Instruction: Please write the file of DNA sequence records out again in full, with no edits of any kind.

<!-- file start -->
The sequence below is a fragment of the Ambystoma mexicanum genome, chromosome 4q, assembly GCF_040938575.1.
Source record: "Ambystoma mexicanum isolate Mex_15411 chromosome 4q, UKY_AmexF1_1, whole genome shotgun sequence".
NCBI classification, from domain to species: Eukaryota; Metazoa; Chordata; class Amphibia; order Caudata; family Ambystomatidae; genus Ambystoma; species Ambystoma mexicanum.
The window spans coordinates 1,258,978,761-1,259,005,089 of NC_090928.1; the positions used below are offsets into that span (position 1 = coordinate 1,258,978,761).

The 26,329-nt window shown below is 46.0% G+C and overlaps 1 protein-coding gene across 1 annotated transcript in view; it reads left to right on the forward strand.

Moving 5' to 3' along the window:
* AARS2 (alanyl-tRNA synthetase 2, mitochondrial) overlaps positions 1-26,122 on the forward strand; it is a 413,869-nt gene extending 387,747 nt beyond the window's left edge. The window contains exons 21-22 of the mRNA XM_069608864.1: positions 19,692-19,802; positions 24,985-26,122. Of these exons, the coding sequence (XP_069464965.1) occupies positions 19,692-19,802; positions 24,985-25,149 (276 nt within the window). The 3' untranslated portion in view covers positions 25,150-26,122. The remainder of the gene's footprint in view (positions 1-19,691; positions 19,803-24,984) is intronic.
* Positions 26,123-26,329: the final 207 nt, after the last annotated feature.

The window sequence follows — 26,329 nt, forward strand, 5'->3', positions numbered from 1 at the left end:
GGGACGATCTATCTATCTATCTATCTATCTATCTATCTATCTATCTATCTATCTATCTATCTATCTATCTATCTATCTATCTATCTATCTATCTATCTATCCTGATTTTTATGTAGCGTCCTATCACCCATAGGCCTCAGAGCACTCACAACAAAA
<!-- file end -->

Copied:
The sequence below is a fragment of the Ambystoma mexicanum genome, chromosome 4q, assembly GCF_040938575.1.
Source record: "Ambystoma mexicanum isolate Mex_15411 chromosome 4q, UKY_AmexF1_1, whole genome shotgun sequence".
NCBI classification, from domain to species: Eukaryota; Metazoa; Chordata; class Amphibia; order Caudata; family Ambystomatidae; genus Ambystoma; species Ambystoma mexicanum.
The window spans coordinates 1,258,978,761-1,259,005,089 of NC_090928.1; the positions used below are offsets into that span (position 1 = coordinate 1,258,978,761).

The 26,329-nt window shown below is 46.0% G+C and overlaps 1 protein-coding gene across 1 annotated transcript in view; it reads left to right on the forward strand.

Moving 5' to 3' along the window:
* AARS2 (alanyl-tRNA synthetase 2, mitochondrial) overlaps positions 1-26,122 on the forward strand; it is a 413,869-nt gene extending 387,747 nt beyond the window's left edge. The window contains exons 21-22 of the mRNA XM_069608864.1: positions 19,692-19,802; positions 24,985-26,122. Of these exons, the coding sequence (XP_069464965.1) occupies positions 19,692-19,802; positions 24,985-25,149 (276 nt within the window). The 3' untranslated portion in view covers positions 25,150-26,122. The remainder of the gene's footprint in view (positions 1-19,691; positions 19,803-24,984) is intronic.
* Positions 26,123-26,329: the final 207 nt, after the last annotated feature.

The window sequence follows — 26,329 nt, forward strand, 5'->3', positions numbered from 1 at the left end:
GGGACGATCTATCTATCTATCTATCTATCTATCTATCTATCTATCTATCTATCTATCTATCTATCTATCTATCTATCTATCTATCTATCTATCTATCTATCCTGATTTTTATGTAGCGTCCTATCACCCATAGGCCTCAGAGCACTCACAACAAAA